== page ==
By Alexander Russo
This story is co-published with the Columbia Journalism Review, a nonprofit project to encourage excellence in journalism.
You might not know it if you live outside of Southern California, but the nation’s second-largest school district — Los Angeles Unified (LAUSD) — recently held a nasty and expensive school board election that culminated in the surprise defeat of a teachers union-backed board chairman and the election of two other board members that the unions had opposed.
The runoff was a generational showdown and a school reform litmus test, in which two Teach for America alumni— one a Boomer, one a Millennial—faced off. Incumbent board chairman Steve Zimmer was defeated by an untested challenger named Nick Melvoin by a whopping 14 percentage points. The national trade publication Education Week called it a “major upset.”
The race was the biggest education campaign since last fall’s $41 million charter school debate in Massachusetts, and the biggest education showdown since the Betsy DeVos confirmation fight earlier this year. When all was said and done, campaign spending totaled roughly $17 million — a record amount for a local school board election.
Yet the race and its surprise outcome were met with tepid coverage by national media outlets that didn’t seem interested in a race that was emblematic of national tensions within the Democratic party and the school reform movement.
“I don’t feel like there was anywhere near adequate coverage of what the race meant within the Democratic Party, the labor movement, or the state legislature,” says Zimmer, who left office at the end of June.
Local coverage, while plentiful, focused mostly on the eye-popping amounts of money being spent and on a single hot-button issue: support for charter schools. Only now, in the aftermath of the race, are some of the most intriguing issues—controversial changes made at some district schools, budget problems, and campaign strategy—being unearthed.
“What got lost in the [local] coverage, which was focused so much on charter schools, was that there was too little attention paid to other problems that the district faces,” says EdSource’s Louis Freedberg, whose outlet provided some coverage of the race. “I wouldn’t imagine many outside LA and our readers were following that race.”
This isn’t the only time in recent memory that education journalism has fallen down on the job of covering an important political contest. It’s a pattern that raises serious questions about whether education reporters are best suited to do the job on their own.
[Disclosure: The Grade is supported in part by a grant from the Broad Foundation, which has also helped fund the Los Angeles Times’ education coverage.]
A sampling of local and national coverage of the race.
LAUSD is the nation’s largest district with an independent, elected school board. Board members oversee the education of 640,000 students and an annual budget of nearly $8 billion.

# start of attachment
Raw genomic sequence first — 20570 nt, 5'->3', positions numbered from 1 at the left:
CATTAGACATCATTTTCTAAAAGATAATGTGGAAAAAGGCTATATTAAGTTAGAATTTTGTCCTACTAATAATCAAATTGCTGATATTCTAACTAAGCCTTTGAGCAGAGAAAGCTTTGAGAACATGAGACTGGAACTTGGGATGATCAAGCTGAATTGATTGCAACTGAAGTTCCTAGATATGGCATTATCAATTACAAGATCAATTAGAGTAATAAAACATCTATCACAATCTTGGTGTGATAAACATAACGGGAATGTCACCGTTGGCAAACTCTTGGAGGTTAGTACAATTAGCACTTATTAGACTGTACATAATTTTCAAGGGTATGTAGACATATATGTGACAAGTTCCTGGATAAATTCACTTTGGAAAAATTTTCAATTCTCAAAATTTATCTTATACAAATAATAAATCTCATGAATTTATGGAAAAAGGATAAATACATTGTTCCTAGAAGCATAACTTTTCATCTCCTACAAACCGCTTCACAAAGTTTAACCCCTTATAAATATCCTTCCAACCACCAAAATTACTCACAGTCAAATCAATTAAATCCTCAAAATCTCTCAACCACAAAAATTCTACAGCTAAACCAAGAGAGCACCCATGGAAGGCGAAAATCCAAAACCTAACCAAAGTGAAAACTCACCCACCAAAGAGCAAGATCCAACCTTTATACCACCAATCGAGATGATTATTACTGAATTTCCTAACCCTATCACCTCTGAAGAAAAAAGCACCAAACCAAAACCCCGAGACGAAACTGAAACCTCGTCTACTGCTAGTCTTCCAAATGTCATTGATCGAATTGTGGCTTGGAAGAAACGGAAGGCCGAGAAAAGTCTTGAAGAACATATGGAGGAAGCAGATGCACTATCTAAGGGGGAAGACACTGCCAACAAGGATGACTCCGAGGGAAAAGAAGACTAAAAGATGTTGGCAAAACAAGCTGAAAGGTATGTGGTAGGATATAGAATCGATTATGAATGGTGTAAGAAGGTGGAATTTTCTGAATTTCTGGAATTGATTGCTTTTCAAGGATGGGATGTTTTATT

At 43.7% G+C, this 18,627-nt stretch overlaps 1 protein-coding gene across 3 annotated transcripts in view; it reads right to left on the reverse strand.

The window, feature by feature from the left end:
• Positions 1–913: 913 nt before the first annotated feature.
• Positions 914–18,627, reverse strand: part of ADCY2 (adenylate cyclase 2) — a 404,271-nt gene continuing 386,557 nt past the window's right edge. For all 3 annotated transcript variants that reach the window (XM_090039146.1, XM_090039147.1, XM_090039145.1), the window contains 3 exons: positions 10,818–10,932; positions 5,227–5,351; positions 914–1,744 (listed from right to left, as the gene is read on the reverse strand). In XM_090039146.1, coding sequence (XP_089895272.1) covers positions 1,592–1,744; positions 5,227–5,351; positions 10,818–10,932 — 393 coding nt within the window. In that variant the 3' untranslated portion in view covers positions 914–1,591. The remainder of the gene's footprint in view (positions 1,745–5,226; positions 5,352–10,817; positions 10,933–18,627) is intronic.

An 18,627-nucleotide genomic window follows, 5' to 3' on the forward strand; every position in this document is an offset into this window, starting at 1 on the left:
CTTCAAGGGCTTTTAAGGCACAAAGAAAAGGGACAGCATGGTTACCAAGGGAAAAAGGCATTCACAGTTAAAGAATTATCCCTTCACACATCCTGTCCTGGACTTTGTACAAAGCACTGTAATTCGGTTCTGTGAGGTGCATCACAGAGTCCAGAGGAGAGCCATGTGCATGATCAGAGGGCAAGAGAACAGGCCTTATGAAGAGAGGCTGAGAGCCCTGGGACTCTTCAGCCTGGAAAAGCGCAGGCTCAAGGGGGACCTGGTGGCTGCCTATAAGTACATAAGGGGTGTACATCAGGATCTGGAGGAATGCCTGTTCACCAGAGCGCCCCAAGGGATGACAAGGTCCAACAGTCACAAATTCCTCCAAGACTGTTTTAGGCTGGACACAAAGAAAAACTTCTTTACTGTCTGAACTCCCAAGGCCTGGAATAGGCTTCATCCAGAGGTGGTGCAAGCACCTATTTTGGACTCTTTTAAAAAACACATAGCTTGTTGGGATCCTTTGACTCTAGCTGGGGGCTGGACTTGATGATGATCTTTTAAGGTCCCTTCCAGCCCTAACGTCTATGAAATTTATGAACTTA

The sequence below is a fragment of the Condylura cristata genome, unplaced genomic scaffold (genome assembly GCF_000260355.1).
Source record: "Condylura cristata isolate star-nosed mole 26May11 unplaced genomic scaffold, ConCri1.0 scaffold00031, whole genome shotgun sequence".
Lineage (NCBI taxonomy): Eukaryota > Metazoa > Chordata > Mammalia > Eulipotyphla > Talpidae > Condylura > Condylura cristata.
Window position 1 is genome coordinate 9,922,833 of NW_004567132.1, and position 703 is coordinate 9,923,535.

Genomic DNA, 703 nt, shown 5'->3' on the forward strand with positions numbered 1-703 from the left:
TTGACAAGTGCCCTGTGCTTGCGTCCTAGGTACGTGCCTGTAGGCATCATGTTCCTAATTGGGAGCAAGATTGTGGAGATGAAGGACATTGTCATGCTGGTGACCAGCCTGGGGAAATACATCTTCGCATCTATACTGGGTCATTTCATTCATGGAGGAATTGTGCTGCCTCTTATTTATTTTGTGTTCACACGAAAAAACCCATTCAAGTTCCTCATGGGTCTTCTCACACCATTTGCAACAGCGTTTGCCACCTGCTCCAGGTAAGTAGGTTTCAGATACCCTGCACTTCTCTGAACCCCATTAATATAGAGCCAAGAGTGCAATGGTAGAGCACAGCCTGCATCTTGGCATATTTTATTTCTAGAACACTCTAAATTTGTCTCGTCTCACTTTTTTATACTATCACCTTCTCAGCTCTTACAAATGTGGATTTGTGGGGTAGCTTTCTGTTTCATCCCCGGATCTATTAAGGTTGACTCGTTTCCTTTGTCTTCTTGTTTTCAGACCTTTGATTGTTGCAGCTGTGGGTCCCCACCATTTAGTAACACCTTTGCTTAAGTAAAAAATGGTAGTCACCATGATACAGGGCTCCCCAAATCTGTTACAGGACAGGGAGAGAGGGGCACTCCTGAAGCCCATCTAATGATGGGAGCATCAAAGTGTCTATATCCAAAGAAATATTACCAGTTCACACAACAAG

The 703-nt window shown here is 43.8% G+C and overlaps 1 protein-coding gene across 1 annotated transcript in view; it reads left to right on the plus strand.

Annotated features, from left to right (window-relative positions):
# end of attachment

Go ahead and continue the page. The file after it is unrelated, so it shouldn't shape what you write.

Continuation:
However, in the past decade, LAUSD has lost about 100,000 students, due to demographic factors and charter schools (which now enroll roughly 16 percent of the area’s public school students). According to budget projections, the school system will face a deficit in two years.
This year, three of seven board seats were up for a vote. Incumbent Mónica García retained her seat outright in the primary. In the runoff election, two relatively unknown challengers faced off to fill a vacated seat. Chairman Zimmer, in his eighth year on the board, was forced into a runoff against challenger Melvoin.
Experience suggested that progressives and incumbents would have an advantage. Several pro-reform education efforts and candidates have gone down in flames in other parts of the country, and the reform movement is considered to be on the defensive within the Democratic party. And, despite outspending their opponents, charter backers in Los Angeles have failed numerous times to get their candidates elected and keep them in office. The races “should have been a cakewalk” for union-backed candidates, according to the California-centric on-line journal Capital & Main.
In Los Angeles and elsewhere, progressives are battling more moderate, centrist voices. We see this happening within the Democratic National Committee and the national teachers unions. Similar dynamics inform resistance groups like Indivisible and Black Lives Matter and civil rights groups like the NAACP. An election this big, charged with so many national themes and implications, deserved national media attention.
Despite controversies including massive outside funding, Democratic infighting, and the surprise outcome, coverage from national news outlets was skimpy and slow. The Associated Press, the Wall Street Journal, NPR, and the PBS NewsHour all passed.* The day after the race concluded, The New York Times included a writeup of the outcome in its “California Today” email newsletter, then posted the story online. Three weeks later, The Washington Post published a freelance piece.